As a block-building game with farming, Staxel sounds like a good fit for fans of games like Stardew Valley, Harvest Moon, and Minecraft but how does it compare with these genre standards? Grab your tools and let's find out.
Staxel is a first-person game that looks like Minecraft and has a lot of the same building capabilities but instead of exploring, you'll spend your time hanging around a village and working to improve it. As a fan of farming sims that usually have a very similar setting and premise, I was drawn to Staxel. The fact that you can actually build your own structures and have more control over shaping your world was also appealing, especially after spending dozens of hours on the awesome Dragon Quest Builders games. Unfortunately, after playing Staxel, I was mostly underwhelmed and it made me want to boot up one of the other franchises which do a few things really well instead of playing a game that generally delivers mediocrity and sometimes even frustration and tedium.
I suppose Staxel has its charm; I didn't feel rushed like I do in the average Harvest Moon game and took my time to complete tasks seeing as I didn't have to worry about any kind of stamina bar and when the night drew close, there was always the option to warp home for a few petals (the in-game currency). As a result, Staxel managed to make me feel relaxed but also stressed at the same time with how it continuously presented me with seemingly monstrous tasks in an off-the-cuff way with little to no direction for how to complete them. For example, objectives like "just place this post box and build me a house and I want all of these things in it" came up often, making me feel immediately defeated given the instructions for how to find all of the items that I needed were perplexing.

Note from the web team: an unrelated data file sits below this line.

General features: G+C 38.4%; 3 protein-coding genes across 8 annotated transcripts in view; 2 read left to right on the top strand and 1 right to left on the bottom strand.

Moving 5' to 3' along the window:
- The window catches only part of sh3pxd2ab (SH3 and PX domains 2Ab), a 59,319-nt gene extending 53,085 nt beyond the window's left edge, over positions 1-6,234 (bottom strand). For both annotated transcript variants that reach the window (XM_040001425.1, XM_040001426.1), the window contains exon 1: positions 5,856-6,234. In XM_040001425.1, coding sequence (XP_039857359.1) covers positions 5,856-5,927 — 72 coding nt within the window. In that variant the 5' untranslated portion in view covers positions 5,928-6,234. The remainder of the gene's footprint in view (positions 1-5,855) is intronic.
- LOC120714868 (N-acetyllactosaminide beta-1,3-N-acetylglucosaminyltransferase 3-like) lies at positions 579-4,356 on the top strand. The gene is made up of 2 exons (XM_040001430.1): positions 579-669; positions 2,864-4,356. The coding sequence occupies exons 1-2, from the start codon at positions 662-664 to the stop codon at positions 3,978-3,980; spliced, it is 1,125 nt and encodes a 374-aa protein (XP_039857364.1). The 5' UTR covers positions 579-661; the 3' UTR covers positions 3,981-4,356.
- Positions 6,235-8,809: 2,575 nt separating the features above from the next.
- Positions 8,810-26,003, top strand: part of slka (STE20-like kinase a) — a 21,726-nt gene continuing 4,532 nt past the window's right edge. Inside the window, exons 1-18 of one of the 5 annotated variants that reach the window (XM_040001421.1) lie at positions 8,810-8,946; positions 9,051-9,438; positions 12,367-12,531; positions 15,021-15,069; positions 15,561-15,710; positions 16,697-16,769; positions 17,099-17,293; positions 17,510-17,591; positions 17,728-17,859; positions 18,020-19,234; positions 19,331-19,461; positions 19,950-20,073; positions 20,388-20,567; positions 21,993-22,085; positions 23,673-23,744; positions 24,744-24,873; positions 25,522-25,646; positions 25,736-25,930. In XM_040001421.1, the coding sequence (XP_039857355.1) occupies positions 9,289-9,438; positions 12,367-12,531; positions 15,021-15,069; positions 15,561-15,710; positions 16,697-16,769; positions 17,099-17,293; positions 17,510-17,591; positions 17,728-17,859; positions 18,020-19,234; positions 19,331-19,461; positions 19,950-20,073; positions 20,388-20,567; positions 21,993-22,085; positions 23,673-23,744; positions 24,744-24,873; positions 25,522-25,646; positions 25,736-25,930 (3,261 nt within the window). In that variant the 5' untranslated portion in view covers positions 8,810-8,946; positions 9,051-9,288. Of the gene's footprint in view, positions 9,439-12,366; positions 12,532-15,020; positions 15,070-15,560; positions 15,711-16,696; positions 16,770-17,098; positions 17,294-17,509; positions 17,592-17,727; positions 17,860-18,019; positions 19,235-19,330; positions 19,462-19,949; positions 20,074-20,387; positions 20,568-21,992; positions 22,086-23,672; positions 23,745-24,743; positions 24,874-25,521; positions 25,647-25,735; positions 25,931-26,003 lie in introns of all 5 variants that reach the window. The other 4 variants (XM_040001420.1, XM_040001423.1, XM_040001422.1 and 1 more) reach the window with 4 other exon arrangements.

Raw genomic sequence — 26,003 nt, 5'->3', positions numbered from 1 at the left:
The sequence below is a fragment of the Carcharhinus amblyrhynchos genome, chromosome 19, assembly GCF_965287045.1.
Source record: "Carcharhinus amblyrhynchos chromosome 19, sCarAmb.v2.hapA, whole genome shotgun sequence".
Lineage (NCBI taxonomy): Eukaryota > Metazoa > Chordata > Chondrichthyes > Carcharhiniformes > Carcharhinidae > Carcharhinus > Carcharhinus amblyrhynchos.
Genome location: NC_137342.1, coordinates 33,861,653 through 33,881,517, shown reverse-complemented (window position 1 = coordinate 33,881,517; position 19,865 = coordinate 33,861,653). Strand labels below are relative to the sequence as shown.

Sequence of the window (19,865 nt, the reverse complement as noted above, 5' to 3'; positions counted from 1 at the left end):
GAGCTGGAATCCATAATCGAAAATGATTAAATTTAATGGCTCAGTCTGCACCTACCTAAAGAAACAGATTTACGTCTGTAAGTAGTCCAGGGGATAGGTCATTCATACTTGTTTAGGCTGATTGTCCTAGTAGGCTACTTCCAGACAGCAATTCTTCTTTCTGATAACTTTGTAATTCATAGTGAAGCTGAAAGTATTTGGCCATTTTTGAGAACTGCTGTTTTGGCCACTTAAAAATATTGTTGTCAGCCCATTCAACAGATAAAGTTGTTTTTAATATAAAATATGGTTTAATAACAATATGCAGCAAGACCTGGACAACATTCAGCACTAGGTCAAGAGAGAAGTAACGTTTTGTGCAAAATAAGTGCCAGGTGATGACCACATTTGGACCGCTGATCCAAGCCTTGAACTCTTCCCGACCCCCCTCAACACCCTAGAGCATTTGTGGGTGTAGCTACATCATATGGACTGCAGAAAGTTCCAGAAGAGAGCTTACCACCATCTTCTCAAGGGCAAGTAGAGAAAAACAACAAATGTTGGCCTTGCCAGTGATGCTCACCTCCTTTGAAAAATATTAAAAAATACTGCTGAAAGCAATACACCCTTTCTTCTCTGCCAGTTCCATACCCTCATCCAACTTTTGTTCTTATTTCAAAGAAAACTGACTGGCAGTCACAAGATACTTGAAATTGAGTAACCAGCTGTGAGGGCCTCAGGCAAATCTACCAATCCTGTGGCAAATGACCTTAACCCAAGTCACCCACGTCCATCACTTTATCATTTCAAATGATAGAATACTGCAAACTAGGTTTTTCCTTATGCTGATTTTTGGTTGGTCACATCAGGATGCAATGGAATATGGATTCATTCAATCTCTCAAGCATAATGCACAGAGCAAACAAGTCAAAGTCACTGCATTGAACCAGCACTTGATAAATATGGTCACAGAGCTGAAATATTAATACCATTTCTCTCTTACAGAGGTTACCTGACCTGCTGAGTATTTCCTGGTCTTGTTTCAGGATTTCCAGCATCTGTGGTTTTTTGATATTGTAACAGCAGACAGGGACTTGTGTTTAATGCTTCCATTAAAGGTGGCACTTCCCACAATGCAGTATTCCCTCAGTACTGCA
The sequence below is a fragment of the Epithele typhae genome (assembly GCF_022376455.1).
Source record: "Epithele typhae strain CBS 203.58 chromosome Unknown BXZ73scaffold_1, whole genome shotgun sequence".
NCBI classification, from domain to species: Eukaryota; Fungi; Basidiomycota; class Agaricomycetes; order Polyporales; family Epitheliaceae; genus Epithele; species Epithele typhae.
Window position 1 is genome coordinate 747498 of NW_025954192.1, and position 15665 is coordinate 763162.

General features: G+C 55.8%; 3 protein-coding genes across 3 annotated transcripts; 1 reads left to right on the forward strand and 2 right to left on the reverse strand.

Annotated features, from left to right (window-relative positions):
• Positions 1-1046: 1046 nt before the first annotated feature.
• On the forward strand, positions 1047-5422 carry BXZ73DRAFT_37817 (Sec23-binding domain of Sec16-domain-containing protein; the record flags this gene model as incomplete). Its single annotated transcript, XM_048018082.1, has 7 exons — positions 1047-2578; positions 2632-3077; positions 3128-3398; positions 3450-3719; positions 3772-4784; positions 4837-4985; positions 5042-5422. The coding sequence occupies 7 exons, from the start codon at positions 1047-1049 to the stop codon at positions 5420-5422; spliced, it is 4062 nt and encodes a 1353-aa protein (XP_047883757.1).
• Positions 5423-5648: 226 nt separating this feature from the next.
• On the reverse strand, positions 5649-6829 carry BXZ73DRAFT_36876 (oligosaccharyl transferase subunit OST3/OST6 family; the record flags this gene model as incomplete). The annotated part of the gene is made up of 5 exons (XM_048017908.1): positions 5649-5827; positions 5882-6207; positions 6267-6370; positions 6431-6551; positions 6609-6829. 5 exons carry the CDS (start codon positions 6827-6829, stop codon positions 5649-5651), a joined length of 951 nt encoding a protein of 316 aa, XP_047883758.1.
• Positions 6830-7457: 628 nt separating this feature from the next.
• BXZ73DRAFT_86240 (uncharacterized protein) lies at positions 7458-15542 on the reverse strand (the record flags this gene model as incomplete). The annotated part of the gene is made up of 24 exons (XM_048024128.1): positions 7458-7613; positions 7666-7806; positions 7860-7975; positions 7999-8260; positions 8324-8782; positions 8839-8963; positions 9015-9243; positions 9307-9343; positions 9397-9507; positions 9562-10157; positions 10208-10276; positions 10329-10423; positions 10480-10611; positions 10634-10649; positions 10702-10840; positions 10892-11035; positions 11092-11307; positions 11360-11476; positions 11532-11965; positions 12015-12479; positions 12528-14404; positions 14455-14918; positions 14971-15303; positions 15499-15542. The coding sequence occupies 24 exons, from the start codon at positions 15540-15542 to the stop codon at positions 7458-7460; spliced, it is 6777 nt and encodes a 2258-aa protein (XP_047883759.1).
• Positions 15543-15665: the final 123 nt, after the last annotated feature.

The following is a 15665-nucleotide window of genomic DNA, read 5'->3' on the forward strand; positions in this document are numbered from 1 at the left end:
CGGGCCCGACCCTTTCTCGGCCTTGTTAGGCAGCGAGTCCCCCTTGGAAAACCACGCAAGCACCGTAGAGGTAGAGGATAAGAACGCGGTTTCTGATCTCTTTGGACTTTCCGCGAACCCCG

There's a huge library of building materials to collect which is one thing that Staxel does well but it's also a problem because it's not always obvious for how to find them or acquire the items to craft them with. There are a couple of big shops to explore with lots of items on display which got me excited at the start but soon after, I was confused at how there could be so much to buy but I couldn't find the basic things that I needed like a pillow and blanket for a bed.
Along with the shops, there's also a marketplace that has items which rotate daily and it can be fun picking up something unique if you can afford it. Amassing petals feels like a bit of a chore, though, because unless you keep a huge farming field constantly running, you'll soon run out and find that you're spending your whole day collecting bugs and shells in order to pay the bills instead of enjoying expanding your farm, completing quests, and hanging out with the villagers. I guess it's just as well given how frustrating completing building quests can be and the villagers don't give you much of a reason to want to spend your time with them anyway.
Another aspect that Staxel handles well is the variety of structures which means that if you have the patience, you can build something interesting and impressive. Some of the buildings in the town are quite large and complicated and I enjoyed exploring them to see what the developers had come up with. But, if the developers had to use the same menus, inventory management, and building processes that a player has to then I'm sure they would have given up before completing them.